If you live in a step-family, then you know that navigating the holidays when you live in a blender poses special challenges. But it doesn’t have to be horrible. Here are five tips you can apply to make your holiday season merrier.

(1) Don’t resent the custody situation – deal with it. It can be tough to establish new traditions and reconnect with old ones when you share split custody over the holidays, which is common in step-families. Last year my husband’s ex-wife had the kids for Christmas and they went out of town to visit her family. My husband and I spent our first Christmas as a married couple with my family in another city minus his three children. It was sad to be without the kids, but our trip helped him understand the traditions that I value.

(2) Form realistic expectations. Talk with the kids and your spouse about what should happen. All of the holiday bustle, can make engineering “the perfect holiday” appear seductively easy. Unfortunately forcing your step-family to conform to a Norman Rockwell painting is more likely to create resentment then rejoicing. So go easy on everyone and yourself by forming realistic expectations. Because it’s “our year” to have the kids wake up at our home on the big day, we’ve been talking with the kids about Christmas morning. It’s been an exciting time to share what we all value.

(3) Don’t be afraid to establish new traditions. We’re establishing a new tradition by hosting dinner for my husband’s extended family in the afternoon on Christmas day. It’s a new event that won’t function in the shadow of my husband’s ex-wife, who is still included in his family’s Christmas Eve celebration (I’ll be discussing dealing with tricky in-laws like mine next week). Explaining her exclusion from our Christmas dinner to my husband’s sisters was the equivalent of a nuclear arms treaty negotiation, but my husband held his ground.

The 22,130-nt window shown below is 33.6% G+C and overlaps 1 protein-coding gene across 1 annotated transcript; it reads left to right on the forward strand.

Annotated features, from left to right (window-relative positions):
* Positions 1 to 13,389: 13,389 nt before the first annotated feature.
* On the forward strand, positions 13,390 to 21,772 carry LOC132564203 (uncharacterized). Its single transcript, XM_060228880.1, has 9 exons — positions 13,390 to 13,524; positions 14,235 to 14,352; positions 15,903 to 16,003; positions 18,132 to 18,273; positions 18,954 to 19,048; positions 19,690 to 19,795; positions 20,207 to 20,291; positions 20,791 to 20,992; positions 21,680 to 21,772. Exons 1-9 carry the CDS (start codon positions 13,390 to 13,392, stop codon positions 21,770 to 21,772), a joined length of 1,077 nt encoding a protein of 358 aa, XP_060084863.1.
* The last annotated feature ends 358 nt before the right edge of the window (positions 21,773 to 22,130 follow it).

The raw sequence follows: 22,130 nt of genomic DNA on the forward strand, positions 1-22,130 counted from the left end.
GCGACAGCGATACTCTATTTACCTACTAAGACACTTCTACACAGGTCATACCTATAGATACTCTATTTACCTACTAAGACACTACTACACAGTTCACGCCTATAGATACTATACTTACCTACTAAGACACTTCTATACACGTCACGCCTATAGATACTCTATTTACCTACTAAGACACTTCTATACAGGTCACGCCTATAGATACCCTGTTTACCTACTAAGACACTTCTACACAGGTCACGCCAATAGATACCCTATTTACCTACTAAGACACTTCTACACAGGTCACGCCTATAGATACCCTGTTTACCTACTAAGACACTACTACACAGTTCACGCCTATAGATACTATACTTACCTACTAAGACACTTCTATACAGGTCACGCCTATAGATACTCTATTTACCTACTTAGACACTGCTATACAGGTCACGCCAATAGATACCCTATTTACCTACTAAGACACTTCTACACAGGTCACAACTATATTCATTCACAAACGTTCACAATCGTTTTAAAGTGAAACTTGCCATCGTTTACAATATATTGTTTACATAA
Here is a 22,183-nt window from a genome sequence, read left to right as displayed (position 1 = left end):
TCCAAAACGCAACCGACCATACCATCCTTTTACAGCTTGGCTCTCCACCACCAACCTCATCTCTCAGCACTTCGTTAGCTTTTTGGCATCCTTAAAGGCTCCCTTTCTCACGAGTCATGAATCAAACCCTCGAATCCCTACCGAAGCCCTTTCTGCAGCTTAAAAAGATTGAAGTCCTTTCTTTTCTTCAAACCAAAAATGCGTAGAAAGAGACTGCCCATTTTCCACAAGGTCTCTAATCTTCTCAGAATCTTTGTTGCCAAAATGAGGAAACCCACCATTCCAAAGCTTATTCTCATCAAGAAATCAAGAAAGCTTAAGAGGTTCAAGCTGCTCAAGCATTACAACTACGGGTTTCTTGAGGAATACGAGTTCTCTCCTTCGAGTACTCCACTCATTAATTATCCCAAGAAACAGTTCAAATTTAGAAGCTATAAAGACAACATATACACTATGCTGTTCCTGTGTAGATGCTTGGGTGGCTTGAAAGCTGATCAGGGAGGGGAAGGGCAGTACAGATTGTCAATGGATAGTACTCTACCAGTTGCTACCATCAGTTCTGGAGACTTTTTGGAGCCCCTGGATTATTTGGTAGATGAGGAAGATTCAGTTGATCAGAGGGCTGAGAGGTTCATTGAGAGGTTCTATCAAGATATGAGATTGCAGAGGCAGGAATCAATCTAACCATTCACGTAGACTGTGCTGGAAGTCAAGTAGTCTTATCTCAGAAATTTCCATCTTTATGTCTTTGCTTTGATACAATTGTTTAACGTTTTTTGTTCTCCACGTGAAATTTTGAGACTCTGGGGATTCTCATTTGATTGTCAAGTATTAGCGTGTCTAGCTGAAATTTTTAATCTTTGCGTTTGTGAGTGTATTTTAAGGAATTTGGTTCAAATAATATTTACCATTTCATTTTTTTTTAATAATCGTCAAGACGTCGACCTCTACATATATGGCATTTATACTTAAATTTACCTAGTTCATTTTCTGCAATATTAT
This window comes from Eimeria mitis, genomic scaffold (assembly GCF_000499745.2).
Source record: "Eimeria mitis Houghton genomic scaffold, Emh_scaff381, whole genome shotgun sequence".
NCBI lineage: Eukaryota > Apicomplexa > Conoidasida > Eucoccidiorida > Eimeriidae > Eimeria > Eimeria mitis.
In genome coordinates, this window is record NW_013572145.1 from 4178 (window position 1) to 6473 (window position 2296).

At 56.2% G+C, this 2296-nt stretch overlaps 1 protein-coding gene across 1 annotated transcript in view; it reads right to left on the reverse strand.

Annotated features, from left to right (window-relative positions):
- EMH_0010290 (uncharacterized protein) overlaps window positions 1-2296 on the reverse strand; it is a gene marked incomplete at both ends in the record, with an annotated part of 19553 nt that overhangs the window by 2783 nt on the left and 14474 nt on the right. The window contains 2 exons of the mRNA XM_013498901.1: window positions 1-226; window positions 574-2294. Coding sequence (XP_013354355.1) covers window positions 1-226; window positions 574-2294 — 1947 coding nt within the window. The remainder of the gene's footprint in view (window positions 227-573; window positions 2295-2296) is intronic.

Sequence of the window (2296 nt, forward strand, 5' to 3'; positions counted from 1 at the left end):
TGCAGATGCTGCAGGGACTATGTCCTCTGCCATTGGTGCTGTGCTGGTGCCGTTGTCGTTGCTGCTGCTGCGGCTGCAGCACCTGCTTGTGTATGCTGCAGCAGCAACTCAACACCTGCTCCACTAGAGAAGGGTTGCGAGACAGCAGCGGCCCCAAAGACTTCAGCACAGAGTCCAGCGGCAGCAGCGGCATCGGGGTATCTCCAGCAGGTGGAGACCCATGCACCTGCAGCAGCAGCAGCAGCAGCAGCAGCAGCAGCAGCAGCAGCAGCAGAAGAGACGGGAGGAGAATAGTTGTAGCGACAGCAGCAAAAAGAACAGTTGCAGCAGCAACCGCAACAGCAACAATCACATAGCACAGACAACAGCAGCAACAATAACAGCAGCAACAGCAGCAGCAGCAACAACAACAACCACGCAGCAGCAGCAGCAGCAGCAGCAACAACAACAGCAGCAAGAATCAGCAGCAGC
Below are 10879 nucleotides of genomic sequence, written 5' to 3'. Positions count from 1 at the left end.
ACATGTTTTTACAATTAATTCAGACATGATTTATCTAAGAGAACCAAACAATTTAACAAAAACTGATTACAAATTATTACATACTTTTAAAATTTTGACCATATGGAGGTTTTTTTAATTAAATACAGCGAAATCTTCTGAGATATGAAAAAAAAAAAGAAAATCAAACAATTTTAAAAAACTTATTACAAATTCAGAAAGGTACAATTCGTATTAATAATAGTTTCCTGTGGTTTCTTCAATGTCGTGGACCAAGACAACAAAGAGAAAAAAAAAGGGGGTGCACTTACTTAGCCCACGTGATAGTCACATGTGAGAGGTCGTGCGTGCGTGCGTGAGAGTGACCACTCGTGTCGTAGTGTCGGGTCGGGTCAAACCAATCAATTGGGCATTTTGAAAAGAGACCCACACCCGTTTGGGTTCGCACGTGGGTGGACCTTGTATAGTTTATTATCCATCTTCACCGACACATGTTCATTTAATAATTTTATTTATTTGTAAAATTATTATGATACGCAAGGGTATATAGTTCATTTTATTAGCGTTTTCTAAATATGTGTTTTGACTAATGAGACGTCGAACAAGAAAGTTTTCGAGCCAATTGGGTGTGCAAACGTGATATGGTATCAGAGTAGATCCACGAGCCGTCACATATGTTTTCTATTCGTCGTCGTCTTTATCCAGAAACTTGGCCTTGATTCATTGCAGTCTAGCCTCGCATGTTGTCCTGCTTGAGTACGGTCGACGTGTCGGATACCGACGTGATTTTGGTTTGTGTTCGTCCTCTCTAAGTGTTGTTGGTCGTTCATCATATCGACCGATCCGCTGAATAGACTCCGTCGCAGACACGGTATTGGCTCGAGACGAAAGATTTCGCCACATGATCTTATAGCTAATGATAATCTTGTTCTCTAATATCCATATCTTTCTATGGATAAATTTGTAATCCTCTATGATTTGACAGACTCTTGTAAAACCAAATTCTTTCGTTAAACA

(4) Conserve time and plan well. Not having a plan for the holidays is like stomping into an emotional minefield without a map. Everyone wants to spend time with the kids on the big day. We eliminated a third trip to another house for the kids by inviting their grandmother to our house to open gifts with them and she’ll stay for dinner. Our dinner was scheduled to accommodate the time the kids are going over to their mom’s house – enabling her to make plans.

(5) Remember what you value and find ways to connect to it. Identify the touchstones that you value about the holidays and share them with your spouse. In my family, attending church on Christmas Eve is very important, so that’s being added to the line-up for us, even though it means cutting short time with his family. I’ve tried to focus on living out the values I hold dear. It’s given me a sense of control (because as a stepparent there are lots of things I can’t control!) and helped me emerge from the holiday blues with new energy.

I’ve placed on my website a holiday survival guide with links to articles to help step-families sorting out thorny issues. The holidays are hectic for everyone, but they don’t have to be horrible for blended families. Don’t stress out – shine!

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